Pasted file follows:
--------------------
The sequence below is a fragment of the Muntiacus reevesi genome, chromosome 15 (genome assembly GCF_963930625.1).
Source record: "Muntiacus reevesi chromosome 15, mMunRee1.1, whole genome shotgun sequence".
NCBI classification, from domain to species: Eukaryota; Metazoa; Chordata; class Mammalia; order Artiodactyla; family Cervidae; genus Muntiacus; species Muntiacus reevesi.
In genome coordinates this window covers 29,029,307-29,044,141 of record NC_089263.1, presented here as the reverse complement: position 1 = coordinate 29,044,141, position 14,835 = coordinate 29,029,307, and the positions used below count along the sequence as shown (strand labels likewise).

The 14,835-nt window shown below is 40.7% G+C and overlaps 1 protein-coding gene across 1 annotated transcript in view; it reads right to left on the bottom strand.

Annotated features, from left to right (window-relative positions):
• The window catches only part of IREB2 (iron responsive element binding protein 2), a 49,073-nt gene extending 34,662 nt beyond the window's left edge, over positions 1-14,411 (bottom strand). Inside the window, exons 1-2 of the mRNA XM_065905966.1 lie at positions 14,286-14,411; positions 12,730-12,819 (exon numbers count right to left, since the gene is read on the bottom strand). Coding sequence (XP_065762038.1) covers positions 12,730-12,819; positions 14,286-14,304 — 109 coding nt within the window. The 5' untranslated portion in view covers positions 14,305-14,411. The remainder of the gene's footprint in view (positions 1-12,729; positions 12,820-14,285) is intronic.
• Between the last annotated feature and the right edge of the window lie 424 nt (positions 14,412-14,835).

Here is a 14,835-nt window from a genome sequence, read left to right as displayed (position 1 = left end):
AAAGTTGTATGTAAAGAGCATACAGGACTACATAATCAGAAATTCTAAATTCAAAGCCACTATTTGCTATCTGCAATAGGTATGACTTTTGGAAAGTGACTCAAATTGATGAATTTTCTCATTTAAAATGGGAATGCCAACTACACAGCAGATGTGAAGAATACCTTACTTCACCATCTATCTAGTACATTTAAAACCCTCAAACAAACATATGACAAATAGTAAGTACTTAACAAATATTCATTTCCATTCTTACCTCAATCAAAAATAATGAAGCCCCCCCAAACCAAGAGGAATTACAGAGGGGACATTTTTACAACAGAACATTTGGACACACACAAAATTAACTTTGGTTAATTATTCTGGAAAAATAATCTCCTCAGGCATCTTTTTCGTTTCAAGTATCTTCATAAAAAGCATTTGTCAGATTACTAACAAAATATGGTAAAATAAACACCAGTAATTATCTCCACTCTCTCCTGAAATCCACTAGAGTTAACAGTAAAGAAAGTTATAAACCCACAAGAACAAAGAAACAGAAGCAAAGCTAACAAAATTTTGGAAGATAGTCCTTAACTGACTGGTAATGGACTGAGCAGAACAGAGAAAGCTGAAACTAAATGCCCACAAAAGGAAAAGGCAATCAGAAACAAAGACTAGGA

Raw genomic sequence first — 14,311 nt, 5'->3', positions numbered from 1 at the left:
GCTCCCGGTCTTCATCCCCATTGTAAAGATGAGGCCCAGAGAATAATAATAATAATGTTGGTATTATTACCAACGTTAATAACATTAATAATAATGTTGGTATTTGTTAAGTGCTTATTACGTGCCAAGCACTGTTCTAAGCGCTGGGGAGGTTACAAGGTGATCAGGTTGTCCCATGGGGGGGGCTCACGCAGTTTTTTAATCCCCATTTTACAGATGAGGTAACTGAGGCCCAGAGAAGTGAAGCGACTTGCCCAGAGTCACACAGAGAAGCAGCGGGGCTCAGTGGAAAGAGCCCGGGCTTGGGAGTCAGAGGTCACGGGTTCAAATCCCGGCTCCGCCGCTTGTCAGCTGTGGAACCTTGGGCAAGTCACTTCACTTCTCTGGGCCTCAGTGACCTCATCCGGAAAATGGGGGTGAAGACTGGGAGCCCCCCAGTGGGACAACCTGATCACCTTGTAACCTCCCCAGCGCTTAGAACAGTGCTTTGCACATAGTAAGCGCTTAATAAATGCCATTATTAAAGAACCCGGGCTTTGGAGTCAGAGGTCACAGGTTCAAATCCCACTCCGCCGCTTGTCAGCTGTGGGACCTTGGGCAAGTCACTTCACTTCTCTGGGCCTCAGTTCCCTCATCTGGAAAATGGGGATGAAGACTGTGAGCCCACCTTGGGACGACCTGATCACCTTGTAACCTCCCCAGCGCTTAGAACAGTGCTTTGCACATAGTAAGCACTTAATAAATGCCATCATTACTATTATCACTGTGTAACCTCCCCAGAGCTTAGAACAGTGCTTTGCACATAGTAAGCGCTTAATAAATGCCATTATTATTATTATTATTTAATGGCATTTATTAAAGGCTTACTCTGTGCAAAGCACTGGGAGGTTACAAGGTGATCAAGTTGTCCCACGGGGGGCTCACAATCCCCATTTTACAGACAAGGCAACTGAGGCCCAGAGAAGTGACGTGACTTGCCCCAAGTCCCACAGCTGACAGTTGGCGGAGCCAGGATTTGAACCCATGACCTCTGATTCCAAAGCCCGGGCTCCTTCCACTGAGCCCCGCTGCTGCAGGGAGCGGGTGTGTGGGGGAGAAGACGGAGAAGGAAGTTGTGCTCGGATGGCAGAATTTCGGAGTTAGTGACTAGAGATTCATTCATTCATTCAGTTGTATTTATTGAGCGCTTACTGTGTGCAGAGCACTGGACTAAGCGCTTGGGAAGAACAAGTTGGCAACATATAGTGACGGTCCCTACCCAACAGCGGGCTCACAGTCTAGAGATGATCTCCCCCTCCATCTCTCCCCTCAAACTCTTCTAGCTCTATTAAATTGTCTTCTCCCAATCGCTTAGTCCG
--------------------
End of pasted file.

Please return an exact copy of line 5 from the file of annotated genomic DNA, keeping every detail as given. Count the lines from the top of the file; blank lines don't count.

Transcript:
The 14,835-nt window shown below is 40.7% G+C and overlaps 1 protein-coding gene across 1 annotated transcript in view; it reads right to left on the bottom strand.